Then you'll be presented with this warning -

Just select create archive and you can download all your Google Search history.  Obviously as the warning highlights you should be very careful where you download this and where you store it!   You can then browse everything that you have searched for online using Google - it can be quite interesting!

In the next post, I'll show you how to remove all this history from Google's servers. Note this not the same as simply removing the history from your local browser.


Australian Netflix is the Cheapest

I've long believed that the big digital companies need to drastically rethink both their marketing and pricing models that they apply online.  Although it makes sense if your goal is profit maximisation, it's fundamentally unfair to charge completely different prices for identical products based simply on your location.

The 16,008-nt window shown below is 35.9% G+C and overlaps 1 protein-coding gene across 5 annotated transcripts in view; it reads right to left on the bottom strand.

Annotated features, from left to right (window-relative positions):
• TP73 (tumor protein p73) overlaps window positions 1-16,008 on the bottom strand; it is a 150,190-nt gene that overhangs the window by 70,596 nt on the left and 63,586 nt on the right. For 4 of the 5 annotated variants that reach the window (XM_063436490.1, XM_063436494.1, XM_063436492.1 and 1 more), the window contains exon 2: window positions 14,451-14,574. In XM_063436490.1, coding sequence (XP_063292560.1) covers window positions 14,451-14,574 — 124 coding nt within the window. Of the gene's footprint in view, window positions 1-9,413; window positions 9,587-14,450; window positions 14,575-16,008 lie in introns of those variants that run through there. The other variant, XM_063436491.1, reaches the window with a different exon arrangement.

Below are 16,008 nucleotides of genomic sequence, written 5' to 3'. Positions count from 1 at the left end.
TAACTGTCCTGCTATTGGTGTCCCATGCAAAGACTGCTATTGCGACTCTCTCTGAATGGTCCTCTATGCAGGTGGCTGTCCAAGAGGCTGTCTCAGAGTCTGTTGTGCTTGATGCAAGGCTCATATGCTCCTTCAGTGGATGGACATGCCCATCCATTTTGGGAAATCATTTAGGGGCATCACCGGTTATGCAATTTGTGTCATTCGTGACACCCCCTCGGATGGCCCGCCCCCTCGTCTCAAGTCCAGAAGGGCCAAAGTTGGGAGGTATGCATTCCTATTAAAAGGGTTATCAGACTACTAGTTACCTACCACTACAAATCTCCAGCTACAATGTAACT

Not only is this practice unfair, it actually very difficult to implement as the technology used for determining your location is easily bypassed if you use something like Identity Cloaker.   If people don't go this route, buying  a Hulu or HBO subscription at US prices using a US VPN server, then they simply start down the Usenet or Torrent route with all it's pitfalls but minimal cost.

The multimedia giant Netflix has revealed it has actually a different criteria when determining what to charge in new markets.  Now let me first state that Netflix is not the same in every country, in fact due to licensing issues it varies greatly across different places.  Having said that it is very surprising to discover that one of the main factors is the likelihood of piracy in a given market.  So the argument goes, that if piracy is rife in a particular location the easiest way to compete is to bring your prices down.

It makes sense, there comes a point where it's not worth the hassle of spending ages downloading a dodgy copy of a film with some blokes head covering the bottom corner, and simply pay for a legitimate, high quality HD copy. Obviously they use other factors too, yet the piracy one is important and which is why the Australian's version of Netflix is significantly cheaper than the UK and US versions for example.